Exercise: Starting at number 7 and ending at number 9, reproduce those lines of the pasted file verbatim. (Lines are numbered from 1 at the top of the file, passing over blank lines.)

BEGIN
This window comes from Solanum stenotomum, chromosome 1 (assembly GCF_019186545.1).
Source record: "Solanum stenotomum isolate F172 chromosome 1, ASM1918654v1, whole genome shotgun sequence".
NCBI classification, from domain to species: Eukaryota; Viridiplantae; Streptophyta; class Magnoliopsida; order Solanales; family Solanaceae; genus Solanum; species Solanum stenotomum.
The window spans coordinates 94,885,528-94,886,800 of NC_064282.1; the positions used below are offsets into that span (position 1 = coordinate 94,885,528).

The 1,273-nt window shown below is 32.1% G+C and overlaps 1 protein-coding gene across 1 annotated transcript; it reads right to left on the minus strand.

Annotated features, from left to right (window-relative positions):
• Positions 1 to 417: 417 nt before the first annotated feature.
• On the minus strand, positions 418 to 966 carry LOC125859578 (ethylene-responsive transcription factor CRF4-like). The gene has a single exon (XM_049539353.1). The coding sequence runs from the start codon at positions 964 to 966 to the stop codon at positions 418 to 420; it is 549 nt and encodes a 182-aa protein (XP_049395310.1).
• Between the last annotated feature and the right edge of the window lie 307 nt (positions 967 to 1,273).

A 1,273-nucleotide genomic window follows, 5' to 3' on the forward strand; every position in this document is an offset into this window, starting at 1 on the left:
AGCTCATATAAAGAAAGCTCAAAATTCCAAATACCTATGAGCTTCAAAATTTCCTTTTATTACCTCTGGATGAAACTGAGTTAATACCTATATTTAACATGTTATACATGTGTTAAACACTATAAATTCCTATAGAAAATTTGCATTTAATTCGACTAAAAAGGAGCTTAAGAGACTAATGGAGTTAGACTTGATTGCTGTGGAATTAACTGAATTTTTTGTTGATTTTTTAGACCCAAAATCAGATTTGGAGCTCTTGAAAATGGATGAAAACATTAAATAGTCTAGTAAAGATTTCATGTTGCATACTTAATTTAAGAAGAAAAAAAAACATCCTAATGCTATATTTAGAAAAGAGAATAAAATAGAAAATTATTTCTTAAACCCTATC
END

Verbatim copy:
• Positions 1 to 417: 417 nt before the first annotated feature.
• On the minus strand, positions 418 to 966 carry LOC125859578 (ethylene-responsive transcription factor CRF4-like). The gene has a single exon (XM_049539353.1). The coding sequence runs from the start codon at positions 964 to 966 to the stop codon at positions 418 to 420; it is 549 nt and encodes a 182-aa protein (XP_049395310.1).
• Between the last annotated feature and the right edge of the window lie 307 nt (positions 967 to 1,273).